Thank you Mr President,
I would also like to thank President Meron, President Joensen, as well as Prosecutor Brammertz and Prosecutor Jallow for the reports and for their briefing today.
The United Kingdom continues to be a strong supporter of the ICTY, the ICTR and the Mechanism for International Criminal Tribunals.
We believe that the ICTY has played a key role in tackling impunity and delivering justice to the countless victims of the conflicts in the former Yugoslavia. We thank and commend the Tribunal for all of its work over the last twenty years.
We are pleased to see that Serbia, Croatia and Bosnia are continuing to co-operate with the ICTY. State co-operation is absolutely essential for the ICTY to be able to complete its mandate.
We note from the Prosecutor’s report that the capacity of domestic institutions to conduct effective war crimes prosecutions remains a concern, especially in Bosnia. We share the Prosecutor’s concerns about the limited progress of Category II cases which were transferred to the Bosnian authorities between 2005 and 2009. We consider that the report’s suggestion, that local authorities consider adopting a comprehensive war crimes training curriculum, is a good one. We encourage all parties to consider this suggestion positively and to explore ways to improve the capacity of domestic institutions.
The timely completion of all ICTY trials and appeals is important. We urge the ICTY to take all necessary steps to minimise any further delays in its proceedings.
On the ICTR, we remain pleased that it has completed all of its trial work and note the progress made on the appeals. It is welcome that the transition to the Mechanism for International Criminal Tribunals is going well.
Apprehending the remaining nine fugitives continues to be a cause for concern. It is important that all of the individuals indicted by the ICTR are captured and brought to justice. We encourage all member states to provide the ICTR with their full, unequivocal support to ensure that all of these fugitives are apprehended as soon as possible.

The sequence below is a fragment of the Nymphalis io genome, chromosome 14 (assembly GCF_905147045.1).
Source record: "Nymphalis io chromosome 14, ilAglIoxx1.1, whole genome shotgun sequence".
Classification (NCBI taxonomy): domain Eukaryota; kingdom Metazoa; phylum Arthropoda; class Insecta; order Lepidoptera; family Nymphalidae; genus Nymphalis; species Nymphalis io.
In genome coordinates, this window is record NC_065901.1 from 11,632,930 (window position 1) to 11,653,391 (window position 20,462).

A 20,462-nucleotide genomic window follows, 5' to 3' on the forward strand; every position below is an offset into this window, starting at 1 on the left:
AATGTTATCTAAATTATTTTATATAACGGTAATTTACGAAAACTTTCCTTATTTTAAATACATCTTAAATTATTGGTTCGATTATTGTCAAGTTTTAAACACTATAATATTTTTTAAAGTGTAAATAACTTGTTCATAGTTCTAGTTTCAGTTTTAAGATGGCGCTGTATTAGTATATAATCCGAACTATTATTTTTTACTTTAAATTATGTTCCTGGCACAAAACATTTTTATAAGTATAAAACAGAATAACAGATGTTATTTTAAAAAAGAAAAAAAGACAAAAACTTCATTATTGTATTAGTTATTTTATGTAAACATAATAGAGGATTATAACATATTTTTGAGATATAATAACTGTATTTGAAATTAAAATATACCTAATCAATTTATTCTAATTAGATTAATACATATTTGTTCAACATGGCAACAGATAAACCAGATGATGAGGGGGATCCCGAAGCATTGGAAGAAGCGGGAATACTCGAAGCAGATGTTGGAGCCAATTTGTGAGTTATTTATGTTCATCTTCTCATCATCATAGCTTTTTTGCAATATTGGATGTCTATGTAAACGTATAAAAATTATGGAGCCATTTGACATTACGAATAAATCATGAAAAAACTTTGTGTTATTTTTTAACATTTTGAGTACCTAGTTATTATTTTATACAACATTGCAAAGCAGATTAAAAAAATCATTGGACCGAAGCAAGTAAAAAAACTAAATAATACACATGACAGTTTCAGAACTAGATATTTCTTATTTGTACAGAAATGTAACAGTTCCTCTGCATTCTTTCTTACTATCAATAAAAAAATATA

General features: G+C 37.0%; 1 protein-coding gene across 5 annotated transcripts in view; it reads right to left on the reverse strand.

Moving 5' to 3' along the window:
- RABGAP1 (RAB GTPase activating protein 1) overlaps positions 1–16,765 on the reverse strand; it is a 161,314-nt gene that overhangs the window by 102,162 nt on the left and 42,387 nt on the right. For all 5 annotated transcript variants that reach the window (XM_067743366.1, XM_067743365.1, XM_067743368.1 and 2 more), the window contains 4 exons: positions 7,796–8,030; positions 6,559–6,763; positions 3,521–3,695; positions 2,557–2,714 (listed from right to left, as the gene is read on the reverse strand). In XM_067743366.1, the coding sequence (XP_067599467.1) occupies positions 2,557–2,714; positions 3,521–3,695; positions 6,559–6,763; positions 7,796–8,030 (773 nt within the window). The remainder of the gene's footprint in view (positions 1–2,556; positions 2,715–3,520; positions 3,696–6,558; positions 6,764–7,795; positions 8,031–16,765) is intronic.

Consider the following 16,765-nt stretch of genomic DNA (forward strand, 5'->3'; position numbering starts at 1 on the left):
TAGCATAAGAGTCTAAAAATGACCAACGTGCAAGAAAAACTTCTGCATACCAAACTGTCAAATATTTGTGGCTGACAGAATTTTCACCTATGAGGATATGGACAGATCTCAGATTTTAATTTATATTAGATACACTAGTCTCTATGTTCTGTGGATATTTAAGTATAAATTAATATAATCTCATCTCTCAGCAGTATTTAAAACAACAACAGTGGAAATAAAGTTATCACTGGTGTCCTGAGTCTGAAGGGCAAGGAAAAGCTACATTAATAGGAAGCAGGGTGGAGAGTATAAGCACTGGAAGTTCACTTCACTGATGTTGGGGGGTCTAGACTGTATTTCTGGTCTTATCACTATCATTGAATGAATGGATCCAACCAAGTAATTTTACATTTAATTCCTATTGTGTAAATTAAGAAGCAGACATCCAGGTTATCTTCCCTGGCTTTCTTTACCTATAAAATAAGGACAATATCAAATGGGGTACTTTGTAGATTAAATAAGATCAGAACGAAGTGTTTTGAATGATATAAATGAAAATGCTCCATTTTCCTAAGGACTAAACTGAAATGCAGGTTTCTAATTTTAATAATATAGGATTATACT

Once again, we note with regret that the problem of relocating individuals, who remain in Arusha following their acquittal or completion of their sentences, has still not been resolved. The United Kingdom shares the ICTR’s view that enabling persons, who have been acquitted by an international tribunal, to be able to resume their lives is a fundamental expression of the rule of law. We commend the ICTR for its continued efforts and we encourage all parties to work together to try and find an acceptable solution to this problem as quickly as possible.
We also regret to see that staff retention continues to be an issue for both Tribunals. We acknowledge the difficulties that staff shortages and the loss of experienced members of staff can have on each Tribunal’s ability to carry out its work. We thank the Tribunals for their efforts to minimise the impact of staff attrition on their work and we encourage them to continue those efforts and to prioritise their resources as rigorously as possible.
Last but not least, Mr President, we would also like to take this opportunity to thank Guatemala for its outstanding contribution on international justice issues through its role as chair of the Informal Working Group on International Tribunals over the last three years.
Thank you, Mr President.